The net charge which originated from the oxidation of organics was defined as , which can be obtained by subtracting from . The net charge which obtained by (2) was defined as . Because the change of net charge is directly related to concentration of organics during the photoelectrochemical reaction. The degradation efficiency (DE) of the photoelectrochemical reaction can be defined as the ratio of to , which can be used in describing the property of thin-cell.

According to (1), the stoichiometric oxidation of benzoic acid can be represented as That is, if the complete mineralisation of benzoic acid has been achieved, 1 mol of benzoic acid requires 30 mol of electrons. The relationship between the net charge and the concentration should be written as follows with the cell volume, μL, being used: Hence, the of 0.2 mmol/L, 0.4 mmol/L, and 0.8 mmol/L were 0.00474 mC, and 0.00948 mC, 0.01896 mC.

3.2. Effect of Photoelectrocatalytic Degradation on Benzoic Acid
3.2.1. Effect of the Bias Voltage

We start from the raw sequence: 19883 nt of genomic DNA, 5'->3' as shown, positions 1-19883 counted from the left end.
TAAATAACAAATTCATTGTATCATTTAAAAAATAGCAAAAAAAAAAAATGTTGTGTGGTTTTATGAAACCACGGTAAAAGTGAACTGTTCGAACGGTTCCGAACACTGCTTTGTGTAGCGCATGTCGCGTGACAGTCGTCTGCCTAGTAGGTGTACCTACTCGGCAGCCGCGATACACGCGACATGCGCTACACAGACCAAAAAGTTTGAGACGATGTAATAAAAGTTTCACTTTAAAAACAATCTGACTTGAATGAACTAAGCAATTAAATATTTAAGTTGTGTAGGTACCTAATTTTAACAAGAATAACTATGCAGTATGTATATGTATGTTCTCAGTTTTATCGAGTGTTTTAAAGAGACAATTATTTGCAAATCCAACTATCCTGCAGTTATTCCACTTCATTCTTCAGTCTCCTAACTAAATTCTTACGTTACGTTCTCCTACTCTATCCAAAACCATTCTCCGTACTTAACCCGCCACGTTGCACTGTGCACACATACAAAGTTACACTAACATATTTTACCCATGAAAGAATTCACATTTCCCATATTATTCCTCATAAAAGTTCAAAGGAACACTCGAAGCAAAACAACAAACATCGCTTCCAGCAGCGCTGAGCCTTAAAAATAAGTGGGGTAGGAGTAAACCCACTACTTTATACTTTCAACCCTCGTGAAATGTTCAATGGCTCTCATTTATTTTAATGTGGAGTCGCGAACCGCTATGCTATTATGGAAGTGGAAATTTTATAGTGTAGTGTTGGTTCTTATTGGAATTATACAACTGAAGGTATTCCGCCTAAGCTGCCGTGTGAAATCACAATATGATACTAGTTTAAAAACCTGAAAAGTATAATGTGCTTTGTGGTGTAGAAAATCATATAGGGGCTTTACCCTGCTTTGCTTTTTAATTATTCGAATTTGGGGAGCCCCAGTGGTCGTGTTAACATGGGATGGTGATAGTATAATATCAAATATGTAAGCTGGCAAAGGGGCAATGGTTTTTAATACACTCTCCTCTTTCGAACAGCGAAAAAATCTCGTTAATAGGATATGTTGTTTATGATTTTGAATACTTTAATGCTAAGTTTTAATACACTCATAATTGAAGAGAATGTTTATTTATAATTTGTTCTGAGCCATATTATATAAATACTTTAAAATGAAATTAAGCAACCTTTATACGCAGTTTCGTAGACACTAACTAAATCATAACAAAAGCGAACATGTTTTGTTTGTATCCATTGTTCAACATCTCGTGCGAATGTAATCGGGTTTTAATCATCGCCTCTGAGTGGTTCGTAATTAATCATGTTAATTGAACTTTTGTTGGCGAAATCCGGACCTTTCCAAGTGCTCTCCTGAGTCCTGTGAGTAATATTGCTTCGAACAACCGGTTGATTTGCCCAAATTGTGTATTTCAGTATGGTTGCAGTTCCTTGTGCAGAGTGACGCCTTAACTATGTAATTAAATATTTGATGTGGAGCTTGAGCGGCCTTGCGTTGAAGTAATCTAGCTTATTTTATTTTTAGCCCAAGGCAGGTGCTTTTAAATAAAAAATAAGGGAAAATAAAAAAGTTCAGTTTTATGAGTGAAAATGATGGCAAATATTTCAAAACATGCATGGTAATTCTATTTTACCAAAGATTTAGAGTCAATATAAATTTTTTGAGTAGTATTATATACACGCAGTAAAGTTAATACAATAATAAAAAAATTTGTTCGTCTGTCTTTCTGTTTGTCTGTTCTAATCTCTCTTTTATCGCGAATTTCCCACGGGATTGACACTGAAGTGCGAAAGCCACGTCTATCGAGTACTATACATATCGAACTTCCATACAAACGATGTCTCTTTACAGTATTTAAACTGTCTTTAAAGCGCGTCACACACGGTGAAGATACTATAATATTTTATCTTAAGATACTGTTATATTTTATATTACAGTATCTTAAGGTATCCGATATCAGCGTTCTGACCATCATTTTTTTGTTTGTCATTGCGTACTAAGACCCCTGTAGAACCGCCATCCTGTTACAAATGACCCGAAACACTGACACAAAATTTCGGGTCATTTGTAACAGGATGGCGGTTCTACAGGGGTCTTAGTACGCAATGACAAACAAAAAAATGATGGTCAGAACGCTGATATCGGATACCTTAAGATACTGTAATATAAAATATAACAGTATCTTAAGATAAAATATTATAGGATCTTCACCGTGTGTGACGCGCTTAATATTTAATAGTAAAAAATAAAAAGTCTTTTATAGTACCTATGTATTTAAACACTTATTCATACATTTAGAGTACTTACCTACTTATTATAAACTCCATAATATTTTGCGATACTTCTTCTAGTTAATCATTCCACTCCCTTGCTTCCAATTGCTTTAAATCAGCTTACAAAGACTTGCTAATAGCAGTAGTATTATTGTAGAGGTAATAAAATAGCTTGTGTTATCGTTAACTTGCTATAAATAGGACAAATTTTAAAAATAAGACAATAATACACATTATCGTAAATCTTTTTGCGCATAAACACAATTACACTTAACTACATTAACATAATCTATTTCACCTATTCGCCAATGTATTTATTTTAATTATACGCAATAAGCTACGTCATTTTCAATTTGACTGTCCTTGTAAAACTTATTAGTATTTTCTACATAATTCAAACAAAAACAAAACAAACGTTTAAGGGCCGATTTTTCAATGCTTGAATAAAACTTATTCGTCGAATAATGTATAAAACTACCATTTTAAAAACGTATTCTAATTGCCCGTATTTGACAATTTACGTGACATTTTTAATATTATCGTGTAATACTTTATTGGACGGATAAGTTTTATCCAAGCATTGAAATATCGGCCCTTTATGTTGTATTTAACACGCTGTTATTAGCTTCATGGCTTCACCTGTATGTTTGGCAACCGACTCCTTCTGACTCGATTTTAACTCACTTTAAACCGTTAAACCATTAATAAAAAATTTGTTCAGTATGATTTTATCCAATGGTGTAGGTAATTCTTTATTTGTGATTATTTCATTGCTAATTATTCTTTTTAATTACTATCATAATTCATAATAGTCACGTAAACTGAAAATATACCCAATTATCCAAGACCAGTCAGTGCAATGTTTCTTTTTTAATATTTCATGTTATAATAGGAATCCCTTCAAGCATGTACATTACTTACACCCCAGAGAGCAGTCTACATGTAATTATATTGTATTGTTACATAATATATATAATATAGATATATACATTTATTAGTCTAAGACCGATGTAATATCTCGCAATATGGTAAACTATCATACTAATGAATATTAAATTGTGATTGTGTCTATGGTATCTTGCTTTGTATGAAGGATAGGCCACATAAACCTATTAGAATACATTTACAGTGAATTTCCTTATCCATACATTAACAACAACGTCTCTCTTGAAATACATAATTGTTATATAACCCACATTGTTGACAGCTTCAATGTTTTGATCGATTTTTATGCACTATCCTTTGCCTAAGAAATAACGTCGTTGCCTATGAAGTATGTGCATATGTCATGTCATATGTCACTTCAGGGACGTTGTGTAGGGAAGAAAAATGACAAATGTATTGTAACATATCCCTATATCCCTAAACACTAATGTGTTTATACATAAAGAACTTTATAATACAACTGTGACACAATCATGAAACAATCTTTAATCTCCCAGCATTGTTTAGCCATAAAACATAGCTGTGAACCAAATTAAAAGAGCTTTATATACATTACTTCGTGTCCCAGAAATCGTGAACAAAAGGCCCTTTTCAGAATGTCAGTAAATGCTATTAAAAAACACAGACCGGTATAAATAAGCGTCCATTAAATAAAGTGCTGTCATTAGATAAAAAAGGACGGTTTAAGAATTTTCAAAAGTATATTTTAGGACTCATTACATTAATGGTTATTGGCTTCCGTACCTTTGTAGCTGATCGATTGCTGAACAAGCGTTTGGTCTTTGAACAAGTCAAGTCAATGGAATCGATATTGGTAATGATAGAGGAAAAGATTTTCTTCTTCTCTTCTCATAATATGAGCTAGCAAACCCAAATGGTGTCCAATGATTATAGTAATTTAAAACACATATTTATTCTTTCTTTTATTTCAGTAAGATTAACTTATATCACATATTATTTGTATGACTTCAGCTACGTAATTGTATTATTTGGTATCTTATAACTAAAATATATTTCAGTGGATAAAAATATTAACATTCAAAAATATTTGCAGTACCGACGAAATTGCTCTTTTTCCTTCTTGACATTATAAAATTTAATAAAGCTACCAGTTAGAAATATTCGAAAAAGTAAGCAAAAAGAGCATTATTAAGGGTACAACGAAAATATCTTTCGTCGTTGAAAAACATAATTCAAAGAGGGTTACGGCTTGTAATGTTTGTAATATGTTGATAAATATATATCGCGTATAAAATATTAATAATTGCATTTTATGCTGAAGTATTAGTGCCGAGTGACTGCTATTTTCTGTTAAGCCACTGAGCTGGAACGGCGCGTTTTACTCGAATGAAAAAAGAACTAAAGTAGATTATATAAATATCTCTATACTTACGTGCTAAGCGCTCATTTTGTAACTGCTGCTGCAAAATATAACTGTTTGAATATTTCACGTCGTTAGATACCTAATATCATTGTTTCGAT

The cyclic voltammograms of a 2.0 mol/L NaNO3 solution is shown in Figure 2. The photocurrent increases with the bias voltage, indicating that the bias voltage can improve the electronic transmission performance of TNAs in the thin-cell. This increase may affect the photoelectrocatalytic degradation efficiency of benzoic acid. In the low-bias voltage range (<2 V), the photocurrent rapidly increases with the bias voltage, thus demonstrating that the photogenerated electrons cannot be completely exported to the external circuit. When the bias voltage is between 2 and 4 V, the photocurrent appears in a saturated platform, indicating that the photogenerated electrons have been completely exported and that the recombination of electrons and holes has been restricted. After the platform becomes saturated (>4 V), the photocurrent again increases with the bias voltage and can cause the water molecules to decompose when the bias voltage reaches the oxygen evolution potential of the TNA electrode. The results in Figure 3 support this view.

567426.fig.002
Figure 2: Cyclic voltammograms of a 2.0 mol/L NaNO3 blank solution in a thin-cell reactor based on the TNA electrodes under illuminations of 7.9 mW/cm2.